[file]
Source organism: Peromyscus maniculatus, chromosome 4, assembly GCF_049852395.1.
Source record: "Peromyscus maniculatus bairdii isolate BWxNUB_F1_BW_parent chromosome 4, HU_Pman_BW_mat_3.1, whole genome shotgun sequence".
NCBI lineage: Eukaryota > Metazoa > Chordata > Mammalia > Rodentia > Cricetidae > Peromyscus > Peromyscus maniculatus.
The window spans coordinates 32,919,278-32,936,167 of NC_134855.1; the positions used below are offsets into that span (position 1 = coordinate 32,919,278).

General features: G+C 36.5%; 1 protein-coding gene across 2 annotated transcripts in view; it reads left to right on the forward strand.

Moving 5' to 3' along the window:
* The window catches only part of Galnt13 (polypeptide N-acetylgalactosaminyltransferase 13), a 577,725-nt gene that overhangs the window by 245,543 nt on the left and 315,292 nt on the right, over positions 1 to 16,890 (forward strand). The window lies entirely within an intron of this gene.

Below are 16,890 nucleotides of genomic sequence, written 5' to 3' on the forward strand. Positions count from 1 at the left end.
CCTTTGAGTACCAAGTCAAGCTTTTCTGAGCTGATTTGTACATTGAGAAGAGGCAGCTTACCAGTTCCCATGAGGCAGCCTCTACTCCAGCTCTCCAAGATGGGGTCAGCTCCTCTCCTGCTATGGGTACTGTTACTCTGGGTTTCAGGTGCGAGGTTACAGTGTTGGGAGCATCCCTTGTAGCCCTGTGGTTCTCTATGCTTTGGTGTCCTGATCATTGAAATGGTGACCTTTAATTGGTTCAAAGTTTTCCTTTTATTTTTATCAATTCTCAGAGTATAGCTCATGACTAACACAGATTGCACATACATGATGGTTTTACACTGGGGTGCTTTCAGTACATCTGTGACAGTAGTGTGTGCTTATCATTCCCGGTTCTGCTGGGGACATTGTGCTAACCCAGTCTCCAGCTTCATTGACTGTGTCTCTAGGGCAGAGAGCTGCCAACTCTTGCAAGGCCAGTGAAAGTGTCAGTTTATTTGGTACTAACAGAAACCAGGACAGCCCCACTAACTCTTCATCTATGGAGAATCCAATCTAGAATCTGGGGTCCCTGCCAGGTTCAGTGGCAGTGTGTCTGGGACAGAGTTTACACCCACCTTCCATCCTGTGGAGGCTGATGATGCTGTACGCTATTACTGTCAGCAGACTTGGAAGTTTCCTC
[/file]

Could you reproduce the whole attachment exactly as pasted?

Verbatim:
Source organism: Peromyscus maniculatus, chromosome 4, assembly GCF_049852395.1.
Source record: "Peromyscus maniculatus bairdii isolate BWxNUB_F1_BW_parent chromosome 4, HU_Pman_BW_mat_3.1, whole genome shotgun sequence".
NCBI lineage: Eukaryota > Metazoa > Chordata > Mammalia > Rodentia > Cricetidae > Peromyscus > Peromyscus maniculatus.
The window spans coordinates 32,919,278-32,936,167 of NC_134855.1; the positions used below are offsets into that span (position 1 = coordinate 32,919,278).

General features: G+C 36.5%; 1 protein-coding gene across 2 annotated transcripts in view; it reads left to right on the forward strand.

Moving 5' to 3' along the window:
* The window catches only part of Galnt13 (polypeptide N-acetylgalactosaminyltransferase 13), a 577,725-nt gene that overhangs the window by 245,543 nt on the left and 315,292 nt on the right, over positions 1 to 16,890 (forward strand). The window lies entirely within an intron of this gene.

Below are 16,890 nucleotides of genomic sequence, written 5' to 3' on the forward strand. Positions count from 1 at the left end.
CCTTTGAGTACCAAGTCAAGCTTTTCTGAGCTGATTTGTACATTGAGAAGAGGCAGCTTACCAGTTCCCATGAGGCAGCCTCTACTCCAGCTCTCCAAGATGGGGTCAGCTCCTCTCCTGCTATGGGTACTGTTACTCTGGGTTTCAGGTGCGAGGTTACAGTGTTGGGAGCATCCCTTGTAGCCCTGTGGTTCTCTATGCTTTGGTGTCCTGATCATTGAAATGGTGACCTTTAATTGGTTCAAAGTTTTCCTTTTATTTTTATCAATTCTCAGAGTATAGCTCATGACTAACACAGATTGCACATACATGATGGTTTTACACTGGGGTGCTTTCAGTACATCTGTGACAGTAGTGTGTGCTTATCATTCCCGGTTCTGCTGGGGACATTGTGCTAACCCAGTCTCCAGCTTCATTGACTGTGTCTCTAGGGCAGAGAGCTGCCAACTCTTGCAAGGCCAGTGAAAGTGTCAGTTTATTTGGTACTAACAGAAACCAGGACAGCCCCACTAACTCTTCATCTATGGAGAATCCAATCTAGAATCTGGGGTCCCTGCCAGGTTCAGTGGCAGTGTGTCTGGGACAGAGTTTACACCCACCTTCCATCCTGTGGAGGCTGATGATGCTGTACGCTATTACTGTCAGCAGACTTGGAAGTTTCCTC